Roy Babbington

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Roy Babbington performing in 2018

Roy Babbington (born 8 July 1940 in Kempston, Bedfordshire, England) is a rock and jazz bassist. He became well known for being a member of the Canterbury scene progressive rock band Soft Machine.

Biography[edit]

Babbington started his musical career in 1958, playing double bass in local jazz bands. At the age of 17 he took up the post of double bass, doubling on electric guitar (on such numbers as Cliff's 'Move It' on Monday's Rock 'n' Roll evening) with The Leslie Thorp Orchestra at the Aberdeen Beach Ballroom, where he honed his sight reading skills. After moving to London in 1969, he joined the band Delivery, one of the side roots of the Canterbury scene with Phil Miller, Pip Pyle and Lol Coxhill. Also, he began to work as a session musician with jazz/fusion musicians like Michael Gibbs and The Keith Tippett Group (including Elton Dean), appearing on their album Dedicated To You But You Weren't Listening (1970) as well as in Tippett's big band project Centipede (1971) and on Dean's album Just Us. When Delivery disbanded in 1971 after an album with Carol Grimes titled Fools Meeting, Babbington joined Nucleus.

He contributed to albums by Alexis Korner, Mike d'Abo, Chris Spedding, folk singers Harvey Andrews and Schunge, and was a part-time member of the bands Solid Gold Cadillac (jazz pianist's Mike Westbrook rock band) and Keith Tippett's Ovary Lodge.

With Soft Machine[edit]

Having already contributed additional double bass parts to electric bassist Hugh Hopper's work on the Soft Machine albums Fourth (1971) and Fifth (1972), he finally replaced Hopper fully in the band with the release of their album Seven. He used a six-string Fender VI throughout his tenure with the band. In addition to Seven, he can be heard on BBC Radio 1971-1974, Bundles, Softs and the library music project Rubber Riff (not actually a Soft Machine recording but featuring its members). Babbington's funk- and rock-oriented electric bass playing went along well with Karl Jenkins' and John Marshall's fusion concept of Soft Machine at the time.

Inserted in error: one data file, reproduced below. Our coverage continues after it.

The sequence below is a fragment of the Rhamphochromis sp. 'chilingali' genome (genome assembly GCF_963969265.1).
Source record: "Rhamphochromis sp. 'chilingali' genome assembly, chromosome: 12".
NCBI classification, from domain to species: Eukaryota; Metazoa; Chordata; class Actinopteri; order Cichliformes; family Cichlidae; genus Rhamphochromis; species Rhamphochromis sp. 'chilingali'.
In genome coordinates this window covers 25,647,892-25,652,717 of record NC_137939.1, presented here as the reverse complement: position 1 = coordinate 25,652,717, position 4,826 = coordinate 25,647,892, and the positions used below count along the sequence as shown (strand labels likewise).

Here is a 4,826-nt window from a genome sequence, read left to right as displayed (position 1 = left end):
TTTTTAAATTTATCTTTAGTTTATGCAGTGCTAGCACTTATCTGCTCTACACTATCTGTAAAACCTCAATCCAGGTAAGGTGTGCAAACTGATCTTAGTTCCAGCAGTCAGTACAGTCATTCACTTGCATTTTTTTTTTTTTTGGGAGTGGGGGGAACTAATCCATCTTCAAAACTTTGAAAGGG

After 1976[edit]

After leaving Soft Machine, Babbington remained active on the UK jazz scene, playing with Barbara Thompson's Paraphernalia, Joe Gallivan's Intercontinental Express and various bands led by pianist Stan Tracey. In 1979, he appeared on the album Welcome to the Cruise by Judie Tzuke. In the 1980s and 90s, he returned to his roots, double bass and pure jazz, and became affectionately know "the jazz handbrake". He also worked with Elvis Costello, Carol Grimes, Mose Allison and the BBC Big Band.

In 2008, he played with Soft Machine Legacy[1][2] and has replaced Hugh Hopper as their electric bassist in 2009.[3] Soft Machine Legacy changed their name back to just Soft Machine in 2015.

Discography[edit]

As sideman[edit]

With Harvey Andrews

  • In the Darkness & Soldier (Cube, 1972)
  • Writer of Songs (Cube, 1972)
  • Friends of Mine (Cube, 1973)

With Ian Carr

  • Belladonna (Vertigo, 1972)
  • Labyrinth (Vertigo, 1973)
  • Exit 1971 (678 Records, 2020)

With Elvis Costello

  • All This Useless Beauty (Warner Bros., 1996)
  • Live (Rhino, 1996)
  • Elvis Costello's Kojak Variety (Rhino, 2004)
  • The Juliet Letters (Rhino, 2006)

With Soft Machine

  • Fourth (CBS, 1971)
  • Fifth (CBS, 1972)
  • Seven (CBS, 1973)
  • Bundles (Harvest, 1975)
  • Softs (Harvest, 1976)
  • Floating World Live (Moonjune, 2006)
  • Live Adventures (Moonjune, 2010)
  • Switzerland 1974 (Cuneiform, 2015)
  • Hidden Details (Moonjune, 2018)
  • Burden of Proof (Moonjune, 2013)
  • Live at the Baked Potato (Dyad, 2020)

With Stan Tracey

  • South East Assignment (Steam, 1980)
  • The Crompton Suite (Steam, 1981)
  • Stan Tracey Now (Steam, 1983)
  • The Poets' Suite (Steam, 1984)
  • Live at Ronnie Scotts (Steam, 1986)
  • Stan Tracey Plays Duke Ellington (Mole Jazz, 1986)
  • Genesis (Steam, 1987)
  • We Still Love You Madly (Mole Jazz, 1989)

With others

Filmography[edit]

References[edit]

  1. ^ Biography at Calyx
  2. ^ Roy Babbington at www.jazzwisemagazine.com
  3. ^ Soft Machine Legacy on John Etheridge's web site. Retrieved 2010-01-17

External links[edit]